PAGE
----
Aiming for a repeat, Atsede Baysa plans to use a different tactic this year

Atsede Baysa of Ethiopia was the women’s champion at the 2016 Boston Marathon.
Atsede Baysa of Ethiopia was the women’s champion at the 2016 Boston Marathon.John Tlumacki/Globe staff/file/Globe Staff

Ethiopia’s Atsede Baysa staged one of the greatest come-from-behind victories in Boston Marathon history last year when she overcame a 37-second deficit prior to the Mile 22 marker and won the women’s race in decisive fashion.

With the temperature in the upper 60s and sun shining down, Baysa overtook the leaders just beyond Mile 24. This year she plans to use a different tactic.

“I will try my best to be with all the athletes and to run with the same pace as the others before running a little bit faster,” said Baysa.

After winning Boston last year, there was very little she wanted to change with how she trained for Monday’s race. And her plan remained simple: win or lose doing her best.


“I don’t think I feel any pressure,” said Baysa, whose personal best of 2 hours, 22 minutes, 3 seconds came at the 2012 Chicago Marathon. “I have done all my training that I am supposed to do and even though you sometimes win, you lose at times as well.”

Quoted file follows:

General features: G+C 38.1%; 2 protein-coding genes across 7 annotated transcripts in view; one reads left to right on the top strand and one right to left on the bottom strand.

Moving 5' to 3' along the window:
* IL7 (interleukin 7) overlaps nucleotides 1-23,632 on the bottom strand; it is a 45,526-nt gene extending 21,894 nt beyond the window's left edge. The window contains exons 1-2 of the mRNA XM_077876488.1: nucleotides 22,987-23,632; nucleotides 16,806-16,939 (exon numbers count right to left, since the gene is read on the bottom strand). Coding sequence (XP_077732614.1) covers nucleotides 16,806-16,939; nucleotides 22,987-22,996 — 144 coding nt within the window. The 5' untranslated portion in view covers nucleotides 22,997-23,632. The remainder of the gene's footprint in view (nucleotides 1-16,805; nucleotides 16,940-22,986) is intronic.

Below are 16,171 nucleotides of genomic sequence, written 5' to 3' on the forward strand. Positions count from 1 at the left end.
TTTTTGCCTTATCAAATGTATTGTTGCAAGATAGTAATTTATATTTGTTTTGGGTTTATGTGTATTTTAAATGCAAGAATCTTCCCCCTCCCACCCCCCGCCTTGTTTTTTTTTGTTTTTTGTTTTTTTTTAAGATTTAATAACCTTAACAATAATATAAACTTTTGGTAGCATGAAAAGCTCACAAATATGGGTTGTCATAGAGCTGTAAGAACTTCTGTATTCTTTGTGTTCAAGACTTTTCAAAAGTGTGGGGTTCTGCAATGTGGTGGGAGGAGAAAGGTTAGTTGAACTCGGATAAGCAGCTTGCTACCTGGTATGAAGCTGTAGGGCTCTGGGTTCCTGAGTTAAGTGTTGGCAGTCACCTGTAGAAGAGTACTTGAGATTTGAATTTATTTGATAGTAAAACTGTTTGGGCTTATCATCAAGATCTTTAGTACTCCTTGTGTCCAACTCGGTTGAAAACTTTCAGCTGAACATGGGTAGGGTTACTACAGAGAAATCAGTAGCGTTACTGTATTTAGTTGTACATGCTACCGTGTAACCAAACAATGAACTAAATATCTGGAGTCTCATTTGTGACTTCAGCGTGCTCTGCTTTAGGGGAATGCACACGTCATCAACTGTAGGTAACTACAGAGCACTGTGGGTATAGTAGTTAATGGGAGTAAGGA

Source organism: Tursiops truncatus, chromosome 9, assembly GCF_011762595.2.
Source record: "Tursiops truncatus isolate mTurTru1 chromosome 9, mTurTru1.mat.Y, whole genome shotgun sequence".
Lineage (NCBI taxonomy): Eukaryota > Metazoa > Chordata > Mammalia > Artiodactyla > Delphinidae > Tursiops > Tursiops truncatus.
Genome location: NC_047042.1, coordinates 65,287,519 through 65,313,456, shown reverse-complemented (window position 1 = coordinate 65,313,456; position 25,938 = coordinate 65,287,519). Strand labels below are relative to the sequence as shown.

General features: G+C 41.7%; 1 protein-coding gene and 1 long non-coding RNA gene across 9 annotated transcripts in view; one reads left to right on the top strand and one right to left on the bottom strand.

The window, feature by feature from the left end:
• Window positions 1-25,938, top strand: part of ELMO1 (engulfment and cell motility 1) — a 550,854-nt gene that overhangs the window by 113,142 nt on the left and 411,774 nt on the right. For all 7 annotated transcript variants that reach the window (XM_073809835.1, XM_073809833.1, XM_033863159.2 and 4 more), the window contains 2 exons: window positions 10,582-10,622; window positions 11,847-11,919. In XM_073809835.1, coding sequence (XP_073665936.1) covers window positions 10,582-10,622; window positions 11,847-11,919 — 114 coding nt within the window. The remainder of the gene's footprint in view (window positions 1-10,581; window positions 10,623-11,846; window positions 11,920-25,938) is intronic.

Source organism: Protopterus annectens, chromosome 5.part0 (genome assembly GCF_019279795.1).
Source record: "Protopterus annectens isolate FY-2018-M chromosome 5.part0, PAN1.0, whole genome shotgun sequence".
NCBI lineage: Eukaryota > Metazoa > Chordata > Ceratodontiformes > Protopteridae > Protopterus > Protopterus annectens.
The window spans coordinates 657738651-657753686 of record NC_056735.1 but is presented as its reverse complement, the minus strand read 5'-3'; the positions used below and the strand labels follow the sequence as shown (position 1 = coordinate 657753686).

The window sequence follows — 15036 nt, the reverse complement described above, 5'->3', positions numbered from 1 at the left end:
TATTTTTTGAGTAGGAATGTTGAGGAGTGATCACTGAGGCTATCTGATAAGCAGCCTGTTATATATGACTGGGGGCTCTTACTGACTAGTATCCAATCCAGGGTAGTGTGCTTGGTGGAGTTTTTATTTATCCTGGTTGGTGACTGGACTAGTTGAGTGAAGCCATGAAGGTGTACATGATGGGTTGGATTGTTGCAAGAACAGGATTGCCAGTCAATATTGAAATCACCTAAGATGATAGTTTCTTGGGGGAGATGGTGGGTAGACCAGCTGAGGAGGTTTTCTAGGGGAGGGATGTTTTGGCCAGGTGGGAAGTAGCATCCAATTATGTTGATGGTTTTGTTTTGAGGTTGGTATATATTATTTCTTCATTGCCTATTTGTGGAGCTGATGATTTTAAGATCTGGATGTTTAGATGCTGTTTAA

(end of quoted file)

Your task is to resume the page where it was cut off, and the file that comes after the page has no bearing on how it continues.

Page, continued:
Joining Baysa in representing Ethiopia among the elite women will be Buzunesh Deba — who was awarded the 2014 Boston Marathon title and the women’s course record (2:19:59) after Kenyan Rita Jeptoo was stripped of the crown for a doping violation — and Ruti Aga.

But some of Baysa’s biggest challengers could come from Kenya. Caroline Rotich, the 2015 Boston champion, returns after failing to finish last year’s race because of injury. Valentine Kipketer and Joyce Chepkirui were part of the group Baysa passed last year late on her way to the podium. Gladys Cherono has competed in only two marathons, but her blistering personal best of 2:19:25 in Berlin in 2015 ranks among the all-time best for women marathoners.

And then there is Edna Kiplagat, a decorated runner competing in her first Boston Marathon. Kiplagat has won the Abbott World Marathon Majors Series twice and is the only woman to successfully defend her title at the IAAF World Championships, doing so in 2011 and 2013. She’s also won in New York, London, and Los Angeles.


“This is my first time coming to Boston and it has been my plan all along to run this race,” said Kiplagat. “I would be very happy to win this race as part of my other accomplishments I have.”

Kiplagat expects a lot of similarities running New York and Boston, and she primarily kept her standard training regimen.

“It’s not a lot of different training from other races but I do try to add a bit more of strength because this is one of the toughest races,” said Kiplagat.

Among the Americans in the women’s elite field, Liz Costello will be making her marathon debut.

Costello, who resides in Brighton, finished sixth in the 10,000 meters at last year’s US Olympic trials. The former All-American at Princeton also came in ninth at the 2016 New York Half Marathon.

Desiree Linden, Blake Russell, Lindsay Flanagan, and Jordan Hasay (marathon debut) will also represent the United States in the women’s elite field.

Karl Capen can be reached at karl.capen@globe.com.